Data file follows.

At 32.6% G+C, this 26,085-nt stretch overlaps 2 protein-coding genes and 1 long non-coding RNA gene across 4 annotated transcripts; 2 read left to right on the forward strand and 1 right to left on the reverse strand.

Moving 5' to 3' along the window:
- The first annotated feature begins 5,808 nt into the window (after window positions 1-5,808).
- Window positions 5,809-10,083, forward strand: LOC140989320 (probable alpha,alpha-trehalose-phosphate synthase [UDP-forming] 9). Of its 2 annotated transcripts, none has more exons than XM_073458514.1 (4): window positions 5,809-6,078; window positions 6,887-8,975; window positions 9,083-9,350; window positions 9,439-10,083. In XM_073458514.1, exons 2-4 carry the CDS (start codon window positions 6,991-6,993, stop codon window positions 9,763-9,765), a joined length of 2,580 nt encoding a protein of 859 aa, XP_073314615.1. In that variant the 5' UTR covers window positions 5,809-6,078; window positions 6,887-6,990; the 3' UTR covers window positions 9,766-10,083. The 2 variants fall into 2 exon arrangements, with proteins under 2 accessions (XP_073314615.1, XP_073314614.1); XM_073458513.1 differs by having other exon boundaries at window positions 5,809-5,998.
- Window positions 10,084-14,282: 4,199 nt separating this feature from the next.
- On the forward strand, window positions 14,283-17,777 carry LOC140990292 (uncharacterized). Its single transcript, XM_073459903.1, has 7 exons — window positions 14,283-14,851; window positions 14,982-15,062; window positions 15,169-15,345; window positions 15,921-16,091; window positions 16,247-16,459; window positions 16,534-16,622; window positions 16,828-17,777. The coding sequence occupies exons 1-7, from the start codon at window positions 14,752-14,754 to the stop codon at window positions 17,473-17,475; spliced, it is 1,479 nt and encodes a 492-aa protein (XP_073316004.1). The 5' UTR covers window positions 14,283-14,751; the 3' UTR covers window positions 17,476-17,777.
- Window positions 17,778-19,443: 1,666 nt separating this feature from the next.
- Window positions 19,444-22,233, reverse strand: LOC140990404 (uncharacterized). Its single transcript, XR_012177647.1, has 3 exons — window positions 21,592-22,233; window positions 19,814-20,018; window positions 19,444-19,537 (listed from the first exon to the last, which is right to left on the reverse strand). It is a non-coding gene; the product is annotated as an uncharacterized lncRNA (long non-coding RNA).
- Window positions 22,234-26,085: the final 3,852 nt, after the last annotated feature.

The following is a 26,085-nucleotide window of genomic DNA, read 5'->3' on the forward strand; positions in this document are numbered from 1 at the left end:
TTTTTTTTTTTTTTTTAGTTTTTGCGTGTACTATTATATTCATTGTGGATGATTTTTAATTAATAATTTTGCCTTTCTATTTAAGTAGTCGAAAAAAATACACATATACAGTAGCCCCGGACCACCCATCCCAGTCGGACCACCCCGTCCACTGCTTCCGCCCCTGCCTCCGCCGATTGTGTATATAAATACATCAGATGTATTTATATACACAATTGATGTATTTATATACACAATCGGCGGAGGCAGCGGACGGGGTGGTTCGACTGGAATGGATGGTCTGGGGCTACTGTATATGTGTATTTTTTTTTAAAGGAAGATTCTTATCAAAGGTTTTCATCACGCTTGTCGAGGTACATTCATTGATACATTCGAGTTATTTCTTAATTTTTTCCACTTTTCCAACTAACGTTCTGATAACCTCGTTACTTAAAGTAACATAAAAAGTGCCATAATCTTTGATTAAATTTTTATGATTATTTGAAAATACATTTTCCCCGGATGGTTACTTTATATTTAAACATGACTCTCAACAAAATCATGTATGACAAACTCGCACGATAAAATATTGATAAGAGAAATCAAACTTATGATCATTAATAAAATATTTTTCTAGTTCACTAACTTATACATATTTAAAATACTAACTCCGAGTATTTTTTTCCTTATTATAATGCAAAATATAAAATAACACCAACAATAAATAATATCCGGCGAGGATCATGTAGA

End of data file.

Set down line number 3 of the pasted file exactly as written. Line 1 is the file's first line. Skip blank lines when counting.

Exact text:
- The first annotated feature begins 5,808 nt into the window (after window positions 1-5,808).